City cousins, when their names

still ended in -ys and -ies,

the Jimmys and Eddies

as they were back then

and whose voices had yet

to grow coarse and deep,

ran downhill to the barn

to watch the milking and feeding

only to have Uncle Joe grab

them one by one in hammer locks,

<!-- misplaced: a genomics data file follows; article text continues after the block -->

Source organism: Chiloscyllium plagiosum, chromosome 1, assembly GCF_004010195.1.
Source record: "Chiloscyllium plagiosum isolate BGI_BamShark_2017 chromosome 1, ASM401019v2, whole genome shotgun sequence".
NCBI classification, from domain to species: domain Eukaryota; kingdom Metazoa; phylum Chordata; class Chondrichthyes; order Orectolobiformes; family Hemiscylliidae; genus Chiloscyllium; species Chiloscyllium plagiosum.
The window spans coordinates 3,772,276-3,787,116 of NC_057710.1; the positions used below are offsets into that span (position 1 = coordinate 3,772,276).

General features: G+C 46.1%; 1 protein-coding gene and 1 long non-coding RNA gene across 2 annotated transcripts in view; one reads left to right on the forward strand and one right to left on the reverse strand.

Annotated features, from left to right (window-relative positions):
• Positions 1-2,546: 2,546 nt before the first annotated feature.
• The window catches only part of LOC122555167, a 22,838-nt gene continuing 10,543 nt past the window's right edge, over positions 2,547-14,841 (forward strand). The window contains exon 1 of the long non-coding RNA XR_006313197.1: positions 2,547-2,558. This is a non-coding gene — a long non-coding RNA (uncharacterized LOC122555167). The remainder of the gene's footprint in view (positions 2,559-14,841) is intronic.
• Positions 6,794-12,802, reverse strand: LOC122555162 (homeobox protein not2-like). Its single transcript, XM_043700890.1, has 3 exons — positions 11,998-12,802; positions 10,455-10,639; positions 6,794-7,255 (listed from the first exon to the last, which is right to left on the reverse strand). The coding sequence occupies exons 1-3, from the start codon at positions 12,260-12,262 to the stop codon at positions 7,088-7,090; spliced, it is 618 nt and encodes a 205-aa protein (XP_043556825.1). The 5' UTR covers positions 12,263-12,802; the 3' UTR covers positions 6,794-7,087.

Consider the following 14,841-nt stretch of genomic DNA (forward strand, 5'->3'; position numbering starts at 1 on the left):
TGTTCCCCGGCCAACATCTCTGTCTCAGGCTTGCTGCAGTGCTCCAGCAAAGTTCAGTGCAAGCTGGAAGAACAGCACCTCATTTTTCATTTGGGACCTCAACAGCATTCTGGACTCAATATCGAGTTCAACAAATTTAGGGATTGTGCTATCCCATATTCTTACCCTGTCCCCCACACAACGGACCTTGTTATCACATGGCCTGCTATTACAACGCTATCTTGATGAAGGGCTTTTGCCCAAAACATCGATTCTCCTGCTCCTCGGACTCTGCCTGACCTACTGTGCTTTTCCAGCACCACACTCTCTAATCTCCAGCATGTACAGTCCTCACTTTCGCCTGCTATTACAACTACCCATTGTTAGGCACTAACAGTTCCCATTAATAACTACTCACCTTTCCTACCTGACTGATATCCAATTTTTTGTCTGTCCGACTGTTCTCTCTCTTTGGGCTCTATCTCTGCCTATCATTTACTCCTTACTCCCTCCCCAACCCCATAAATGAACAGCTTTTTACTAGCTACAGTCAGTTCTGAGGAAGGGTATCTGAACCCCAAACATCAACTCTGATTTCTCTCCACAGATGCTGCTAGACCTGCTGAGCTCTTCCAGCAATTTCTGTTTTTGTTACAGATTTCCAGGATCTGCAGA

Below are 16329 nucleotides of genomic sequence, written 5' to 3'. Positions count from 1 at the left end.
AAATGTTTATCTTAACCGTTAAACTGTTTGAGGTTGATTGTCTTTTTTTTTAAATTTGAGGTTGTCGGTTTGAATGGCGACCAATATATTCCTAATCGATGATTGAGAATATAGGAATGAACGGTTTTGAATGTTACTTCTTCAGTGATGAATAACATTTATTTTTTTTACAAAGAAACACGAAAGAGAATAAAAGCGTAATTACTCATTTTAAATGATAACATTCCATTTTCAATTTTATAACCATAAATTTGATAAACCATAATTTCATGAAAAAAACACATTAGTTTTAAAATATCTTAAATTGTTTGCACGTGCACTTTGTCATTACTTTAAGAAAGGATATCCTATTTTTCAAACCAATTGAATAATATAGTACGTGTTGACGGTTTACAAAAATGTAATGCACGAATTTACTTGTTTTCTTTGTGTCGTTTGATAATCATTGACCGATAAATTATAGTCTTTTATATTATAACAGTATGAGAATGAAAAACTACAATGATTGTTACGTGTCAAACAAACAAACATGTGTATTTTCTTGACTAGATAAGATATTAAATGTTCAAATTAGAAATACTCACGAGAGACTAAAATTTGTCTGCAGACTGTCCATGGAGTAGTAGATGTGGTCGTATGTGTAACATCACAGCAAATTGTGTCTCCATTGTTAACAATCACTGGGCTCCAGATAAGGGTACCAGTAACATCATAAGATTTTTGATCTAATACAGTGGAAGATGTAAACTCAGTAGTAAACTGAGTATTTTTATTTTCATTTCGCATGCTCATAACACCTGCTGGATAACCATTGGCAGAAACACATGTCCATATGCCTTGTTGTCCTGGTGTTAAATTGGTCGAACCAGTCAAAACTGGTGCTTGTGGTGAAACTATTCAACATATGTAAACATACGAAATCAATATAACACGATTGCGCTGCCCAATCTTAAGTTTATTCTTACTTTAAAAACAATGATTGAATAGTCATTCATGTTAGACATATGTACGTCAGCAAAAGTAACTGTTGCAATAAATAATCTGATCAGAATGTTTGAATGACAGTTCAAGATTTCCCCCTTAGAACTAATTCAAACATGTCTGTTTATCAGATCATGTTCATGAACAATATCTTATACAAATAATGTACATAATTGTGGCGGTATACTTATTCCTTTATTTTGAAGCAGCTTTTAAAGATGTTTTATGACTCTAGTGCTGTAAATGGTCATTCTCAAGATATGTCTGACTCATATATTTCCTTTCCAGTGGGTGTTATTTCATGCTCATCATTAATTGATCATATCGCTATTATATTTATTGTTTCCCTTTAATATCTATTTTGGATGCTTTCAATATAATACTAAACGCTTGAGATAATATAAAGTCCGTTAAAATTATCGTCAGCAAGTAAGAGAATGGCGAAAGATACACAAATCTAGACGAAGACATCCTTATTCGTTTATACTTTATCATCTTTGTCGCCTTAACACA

squirt their faces with

the strong smelling lather

of swollen udders

before setting them free

with a wink and a pinch

to dash in shocked frenzy

uphill to the farmhouse

screaming, “Mom! Mom! Mom!

A cow peed in my mouth!” —

and revel in the memory

of the laughter of young mothers

echoing off an old wood stove

in Aunt Mamie’s kitchen

on a fresh summer morning

when the world

still felt safe and true